British Origins. Tennis was one of the sports enjoyed mainly by the social elite and to a lesser degree by the middle class in late-nineteenth-century America. Although the origins of tennis can be traced to fourteenth-century France, the game, as was played in the nineteenth-century United States, developed in England during the 1870s. Maj. Walter Clopton Wingfield, a retired British army officer, developed the game, which was played on an hourglass-shaped grass court, and copyrighted the rules in 1873. Members of the All-England Croquet Club began playing tennis in 1874 on the croquet lawns, calling the game “lawn tennis.” That year the club became known as the All-England Croquet and Lawn Tennis Club and one of its members, Julian Marshall, revised the rules of the game and had them published by the ? G. Heathcote publishing company. Marshall also promoted the new rules through The Field, the leading sports journal in Britain. John Moyer Heathcote developed a new ball for the game made of vulcanized rubber covered with white flannel. In 1877 the All-England Croquet and Lawn Tennis Club sponsored its first national tennis tournament.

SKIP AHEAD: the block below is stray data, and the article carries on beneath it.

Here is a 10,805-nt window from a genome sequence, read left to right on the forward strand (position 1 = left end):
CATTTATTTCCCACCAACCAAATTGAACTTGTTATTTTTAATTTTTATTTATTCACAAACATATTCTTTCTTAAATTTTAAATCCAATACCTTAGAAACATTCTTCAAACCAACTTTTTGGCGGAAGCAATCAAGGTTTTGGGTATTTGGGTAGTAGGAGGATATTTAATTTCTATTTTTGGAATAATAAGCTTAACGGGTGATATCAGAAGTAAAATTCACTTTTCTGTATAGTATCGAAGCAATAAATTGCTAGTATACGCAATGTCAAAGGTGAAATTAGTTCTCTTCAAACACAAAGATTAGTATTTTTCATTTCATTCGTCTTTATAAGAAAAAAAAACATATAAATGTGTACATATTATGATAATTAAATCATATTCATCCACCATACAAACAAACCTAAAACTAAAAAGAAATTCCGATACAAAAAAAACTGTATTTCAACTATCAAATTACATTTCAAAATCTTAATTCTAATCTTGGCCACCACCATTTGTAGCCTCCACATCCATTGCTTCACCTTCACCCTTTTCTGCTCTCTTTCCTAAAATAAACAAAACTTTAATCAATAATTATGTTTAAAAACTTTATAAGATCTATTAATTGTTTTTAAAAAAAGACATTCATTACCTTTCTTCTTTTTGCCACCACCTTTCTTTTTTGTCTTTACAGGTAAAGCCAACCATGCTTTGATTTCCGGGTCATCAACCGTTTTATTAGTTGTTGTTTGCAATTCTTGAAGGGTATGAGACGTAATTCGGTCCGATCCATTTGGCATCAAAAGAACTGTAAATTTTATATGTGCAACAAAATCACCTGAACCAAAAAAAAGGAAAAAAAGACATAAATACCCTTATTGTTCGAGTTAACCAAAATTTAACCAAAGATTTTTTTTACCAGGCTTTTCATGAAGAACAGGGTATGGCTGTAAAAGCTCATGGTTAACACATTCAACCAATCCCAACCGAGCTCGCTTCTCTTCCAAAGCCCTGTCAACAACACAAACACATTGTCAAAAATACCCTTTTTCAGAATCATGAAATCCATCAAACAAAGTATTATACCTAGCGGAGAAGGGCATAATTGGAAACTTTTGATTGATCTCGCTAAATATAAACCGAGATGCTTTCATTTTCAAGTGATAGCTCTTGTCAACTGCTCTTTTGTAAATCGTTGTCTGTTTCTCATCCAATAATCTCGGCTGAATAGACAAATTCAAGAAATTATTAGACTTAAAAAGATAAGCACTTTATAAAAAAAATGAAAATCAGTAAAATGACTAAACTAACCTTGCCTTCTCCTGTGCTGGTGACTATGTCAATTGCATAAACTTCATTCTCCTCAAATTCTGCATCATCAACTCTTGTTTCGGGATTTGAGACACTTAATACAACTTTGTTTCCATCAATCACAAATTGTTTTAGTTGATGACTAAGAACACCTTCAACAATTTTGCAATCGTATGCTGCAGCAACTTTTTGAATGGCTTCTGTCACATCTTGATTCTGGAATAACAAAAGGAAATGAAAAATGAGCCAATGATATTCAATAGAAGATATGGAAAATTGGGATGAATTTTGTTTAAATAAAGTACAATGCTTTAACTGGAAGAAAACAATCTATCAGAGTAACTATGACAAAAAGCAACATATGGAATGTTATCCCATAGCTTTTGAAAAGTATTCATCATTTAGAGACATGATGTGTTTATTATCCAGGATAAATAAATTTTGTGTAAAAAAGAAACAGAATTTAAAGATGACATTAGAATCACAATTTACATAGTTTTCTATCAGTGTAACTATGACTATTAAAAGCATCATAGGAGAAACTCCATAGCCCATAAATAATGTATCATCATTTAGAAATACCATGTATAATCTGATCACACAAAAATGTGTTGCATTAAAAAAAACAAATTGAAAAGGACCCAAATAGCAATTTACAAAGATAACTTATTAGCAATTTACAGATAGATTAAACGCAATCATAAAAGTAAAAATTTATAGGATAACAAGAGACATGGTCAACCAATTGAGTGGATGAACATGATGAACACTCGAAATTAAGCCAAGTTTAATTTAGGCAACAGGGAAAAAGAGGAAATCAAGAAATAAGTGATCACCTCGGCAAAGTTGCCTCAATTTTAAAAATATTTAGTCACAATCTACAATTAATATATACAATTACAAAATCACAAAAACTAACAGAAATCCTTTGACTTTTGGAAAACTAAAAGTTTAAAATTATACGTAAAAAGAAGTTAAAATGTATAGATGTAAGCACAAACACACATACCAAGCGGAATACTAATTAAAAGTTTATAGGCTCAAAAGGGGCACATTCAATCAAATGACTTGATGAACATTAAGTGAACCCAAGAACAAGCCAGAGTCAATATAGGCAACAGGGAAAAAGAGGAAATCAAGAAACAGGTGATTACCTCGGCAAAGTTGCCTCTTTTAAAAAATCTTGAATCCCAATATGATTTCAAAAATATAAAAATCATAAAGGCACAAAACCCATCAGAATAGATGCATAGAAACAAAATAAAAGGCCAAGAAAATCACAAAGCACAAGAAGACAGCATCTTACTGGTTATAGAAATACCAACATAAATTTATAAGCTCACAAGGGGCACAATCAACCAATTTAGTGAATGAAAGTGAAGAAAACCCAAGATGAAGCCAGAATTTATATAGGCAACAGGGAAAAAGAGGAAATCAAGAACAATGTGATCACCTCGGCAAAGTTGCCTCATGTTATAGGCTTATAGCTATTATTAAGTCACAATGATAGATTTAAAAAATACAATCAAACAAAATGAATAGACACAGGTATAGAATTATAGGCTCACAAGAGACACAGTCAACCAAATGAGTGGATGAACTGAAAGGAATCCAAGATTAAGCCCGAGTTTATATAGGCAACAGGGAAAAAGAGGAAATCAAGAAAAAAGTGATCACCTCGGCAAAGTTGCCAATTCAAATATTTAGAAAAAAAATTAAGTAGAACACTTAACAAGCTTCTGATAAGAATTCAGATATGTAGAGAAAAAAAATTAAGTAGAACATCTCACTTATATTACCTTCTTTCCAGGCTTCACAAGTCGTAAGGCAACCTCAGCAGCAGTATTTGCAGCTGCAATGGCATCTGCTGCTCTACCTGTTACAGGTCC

American Beginnings. Although the first recorded tennis game in the United States occurred on 8 October 1874 at Camp Apache, near Tucson, Arizona, Mary Ewing Outerbridge, a New York socialite, is generally credited with introducing the game to the United States. In 1874, during her annual winter vacation in Bermuda, she observed British army officers hitting a rubber ball over a net stretched across a freshly mowed lawn with catgut-strung rackets. She purchased a box of tennis equipment and brought it back to the United States. Eugenius Outerbridge, brother of Mary and director of the Staten Island Cricket and Baseball Club, set up a tennis court in the corner of a cricket field. For nearly a year the Outerbridge family played tennis before other club members became interested in the game. As more members of the Staten Island Cricket and Baseball Club began playing tennis, the club devoted one day a week to the game.